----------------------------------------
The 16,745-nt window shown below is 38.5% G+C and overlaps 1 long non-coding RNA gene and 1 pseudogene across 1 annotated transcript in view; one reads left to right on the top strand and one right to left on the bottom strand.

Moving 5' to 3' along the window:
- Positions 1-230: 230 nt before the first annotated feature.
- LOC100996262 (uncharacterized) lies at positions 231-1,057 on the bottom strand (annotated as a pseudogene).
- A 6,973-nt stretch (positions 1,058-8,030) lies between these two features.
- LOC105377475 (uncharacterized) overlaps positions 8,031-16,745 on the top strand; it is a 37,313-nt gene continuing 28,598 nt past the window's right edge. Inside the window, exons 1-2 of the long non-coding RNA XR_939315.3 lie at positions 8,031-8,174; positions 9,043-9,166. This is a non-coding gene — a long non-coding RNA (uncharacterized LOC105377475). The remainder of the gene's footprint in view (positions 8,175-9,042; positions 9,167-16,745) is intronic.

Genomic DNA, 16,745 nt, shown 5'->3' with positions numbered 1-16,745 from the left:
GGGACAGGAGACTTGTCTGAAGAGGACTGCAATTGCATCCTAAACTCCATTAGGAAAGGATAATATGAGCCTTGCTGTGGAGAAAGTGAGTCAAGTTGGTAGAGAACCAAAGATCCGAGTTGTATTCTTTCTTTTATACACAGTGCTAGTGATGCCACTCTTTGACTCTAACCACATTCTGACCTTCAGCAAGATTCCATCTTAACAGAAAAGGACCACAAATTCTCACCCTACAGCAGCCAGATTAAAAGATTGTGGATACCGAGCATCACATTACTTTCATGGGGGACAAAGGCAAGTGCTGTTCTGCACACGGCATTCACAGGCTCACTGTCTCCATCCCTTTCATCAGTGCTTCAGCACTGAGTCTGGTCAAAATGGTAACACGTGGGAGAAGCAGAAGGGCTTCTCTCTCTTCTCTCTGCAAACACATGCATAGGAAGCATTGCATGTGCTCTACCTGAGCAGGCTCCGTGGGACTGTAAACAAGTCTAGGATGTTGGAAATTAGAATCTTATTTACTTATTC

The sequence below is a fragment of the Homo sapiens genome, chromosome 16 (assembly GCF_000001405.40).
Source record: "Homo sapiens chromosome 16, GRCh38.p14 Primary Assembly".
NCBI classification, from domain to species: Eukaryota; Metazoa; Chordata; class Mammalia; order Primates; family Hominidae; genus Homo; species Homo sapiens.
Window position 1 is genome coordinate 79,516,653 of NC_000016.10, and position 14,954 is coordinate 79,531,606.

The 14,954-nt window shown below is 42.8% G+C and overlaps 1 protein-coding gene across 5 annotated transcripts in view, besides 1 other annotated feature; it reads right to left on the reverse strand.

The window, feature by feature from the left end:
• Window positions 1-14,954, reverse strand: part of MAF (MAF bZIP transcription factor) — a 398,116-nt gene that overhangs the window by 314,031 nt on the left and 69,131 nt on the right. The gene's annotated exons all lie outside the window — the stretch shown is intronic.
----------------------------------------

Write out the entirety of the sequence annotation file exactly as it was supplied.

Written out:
The 16,745-nt window shown below is 38.5% G+C and overlaps 1 long non-coding RNA gene and 1 pseudogene across 1 annotated transcript in view; one reads left to right on the top strand and one right to left on the bottom strand.

Moving 5' to 3' along the window:
- Positions 1-230: 230 nt before the first annotated feature.
- LOC100996262 (uncharacterized) lies at positions 231-1,057 on the bottom strand (annotated as a pseudogene).
- A 6,973-nt stretch (positions 1,058-8,030) lies between these two features.
- LOC105377475 (uncharacterized) overlaps positions 8,031-16,745 on the top strand; it is a 37,313-nt gene continuing 28,598 nt past the window's right edge. Inside the window, exons 1-2 of the long non-coding RNA XR_939315.3 lie at positions 8,031-8,174; positions 9,043-9,166. This is a non-coding gene — a long non-coding RNA (uncharacterized LOC105377475). The remainder of the gene's footprint in view (positions 8,175-9,042; positions 9,167-16,745) is intronic.

Genomic DNA, 16,745 nt, shown 5'->3' with positions numbered 1-16,745 from the left:
GGGACAGGAGACTTGTCTGAAGAGGACTGCAATTGCATCCTAAACTCCATTAGGAAAGGATAATATGAGCCTTGCTGTGGAGAAAGTGAGTCAAGTTGGTAGAGAACCAAAGATCCGAGTTGTATTCTTTCTTTTATACACAGTGCTAGTGATGCCACTCTTTGACTCTAACCACATTCTGACCTTCAGCAAGATTCCATCTTAACAGAAAAGGACCACAAATTCTCACCCTACAGCAGCCAGATTAAAAGATTGTGGATACCGAGCATCACATTACTTTCATGGGGGACAAAGGCAAGTGCTGTTCTGCACACGGCATTCACAGGCTCACTGTCTCCATCCCTTTCATCAGTGCTTCAGCACTGAGTCTGGTCAAAATGGTAACACGTGGGAGAAGCAGAAGGGCTTCTCTCTCTTCTCTCTGCAAACACATGCATAGGAAGCATTGCATGTGCTCTACCTGAGCAGGCTCCGTGGGACTGTAAACAAGTCTAGGATGTTGGAAATTAGAATCTTATTTACTTATTC

The sequence below is a fragment of the Homo sapiens genome, chromosome 16 (assembly GCF_000001405.40).
Source record: "Homo sapiens chromosome 16, GRCh38.p14 Primary Assembly".
NCBI classification, from domain to species: Eukaryota; Metazoa; Chordata; class Mammalia; order Primates; family Hominidae; genus Homo; species Homo sapiens.
Window position 1 is genome coordinate 79,516,653 of NC_000016.10, and position 14,954 is coordinate 79,531,606.

The 14,954-nt window shown below is 42.8% G+C and overlaps 1 protein-coding gene across 5 annotated transcripts in view, besides 1 other annotated feature; it reads right to left on the reverse strand.

The window, feature by feature from the left end:
• Window positions 1-14,954, reverse strand: part of MAF (MAF bZIP transcription factor) — a 398,116-nt gene that overhangs the window by 314,031 nt on the left and 69,131 nt on the right. The gene's annotated exons all lie outside the window — the stretch shown is intronic.